Not everyone agreed.
With RG3 and the reigning NFC East champions facing off against the Cowboys in Dallas on Sunday, Costas tackled the team's name and iconography. After briefly surveying the issues, as he sees them, plaguing teams with Native American monikers and mascots, Costas took aim at the franchise owned by Dan Snyder.
"But think for a moment about the term 'Redskins' and how it truly differs from all the others," Costas said. "Ask yourself what the equivalent would be if directed toward African-Americans, Hispanics, Asians or members of any other ethnic group. When considered that way, 'Redskins' can't possibly honor a heritage or a noble character trait, nor could it possibly be considered a neutral term. It's an insult, a slur no matter how benign the present-day intent. It's fair to say that for a long time now, and certainly in 2013, no offense has been intended but if you take a step back, isn't it clear to see how offense might legitimately be taken?"
The answers to Costas' closing question were mixed, as were the reactions to the segment. The remarks drew praise and criticism from those on either side of the issue as well as anger from people who don't believe that the broadcast of a sporting event is actually the "appropriate time" to discuss the topic.
Shortly before the game, NFL Commissioner Roger Goodell told Dallas season-ticket holders that he believes Snyder "wants to do the right thing" when it comes to the name of his team.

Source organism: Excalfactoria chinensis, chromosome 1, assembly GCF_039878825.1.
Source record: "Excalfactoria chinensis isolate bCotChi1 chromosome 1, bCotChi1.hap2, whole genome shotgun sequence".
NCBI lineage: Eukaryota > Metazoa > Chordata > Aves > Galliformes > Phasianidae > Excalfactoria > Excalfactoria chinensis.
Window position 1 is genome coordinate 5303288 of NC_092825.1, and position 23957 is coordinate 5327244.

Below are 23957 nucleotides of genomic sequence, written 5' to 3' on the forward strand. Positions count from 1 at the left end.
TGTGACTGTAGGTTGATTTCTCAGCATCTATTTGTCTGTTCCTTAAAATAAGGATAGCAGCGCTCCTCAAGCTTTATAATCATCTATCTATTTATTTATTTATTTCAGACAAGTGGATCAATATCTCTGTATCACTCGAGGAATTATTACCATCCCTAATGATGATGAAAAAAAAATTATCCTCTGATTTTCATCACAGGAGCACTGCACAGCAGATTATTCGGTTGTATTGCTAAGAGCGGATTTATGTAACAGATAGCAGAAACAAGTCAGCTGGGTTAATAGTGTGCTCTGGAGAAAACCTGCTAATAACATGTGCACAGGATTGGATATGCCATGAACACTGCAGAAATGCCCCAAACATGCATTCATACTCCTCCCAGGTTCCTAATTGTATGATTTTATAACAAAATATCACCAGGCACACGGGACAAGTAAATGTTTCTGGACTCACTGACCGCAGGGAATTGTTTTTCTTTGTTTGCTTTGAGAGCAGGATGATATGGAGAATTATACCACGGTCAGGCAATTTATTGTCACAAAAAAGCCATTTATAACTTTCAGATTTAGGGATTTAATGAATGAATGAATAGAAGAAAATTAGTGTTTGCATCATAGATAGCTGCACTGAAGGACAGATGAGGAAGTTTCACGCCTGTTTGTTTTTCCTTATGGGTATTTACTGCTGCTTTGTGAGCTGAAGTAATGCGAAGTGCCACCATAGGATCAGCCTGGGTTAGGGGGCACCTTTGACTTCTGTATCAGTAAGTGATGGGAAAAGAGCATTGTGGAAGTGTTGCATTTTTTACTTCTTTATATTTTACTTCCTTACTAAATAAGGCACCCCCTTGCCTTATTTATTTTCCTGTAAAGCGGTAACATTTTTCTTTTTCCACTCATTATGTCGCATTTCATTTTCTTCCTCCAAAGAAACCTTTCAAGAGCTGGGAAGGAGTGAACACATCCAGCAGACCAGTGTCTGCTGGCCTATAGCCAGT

Earlier the week, a letter from Snyder to his own season-tickets holders made clear that what he really wanted was to maintain the status quo.
"I respect the opinions of those who disagree," Snyder wrote in a letter obtained by The Washington Post. "I want them to know that I do hear them, and I will continue to listen and learn. But we cannot ignore our 81 year history, or the strong feelings of most of our fans as well as Native Americans throughout the country. After 81 years, the team name “Redskins” continues to hold the memories and meaning of where we came from, who we are, and who we want to be in the years to come."
Of course, this letter -- perhaps influenced by team lawyer Lanny Davis -- represented somewhat of a softening of Snyder's stance when it comes to the name of the team he purchased in 1999.
"We'll never change the name. It's that simple. NEVER — you can use caps," he told USA Today Sports in May.
Snyder's team lost 31-16 on Sunday night. Will his defense of the team's name eventually fall, too? Can public statements like Costas' make a difference?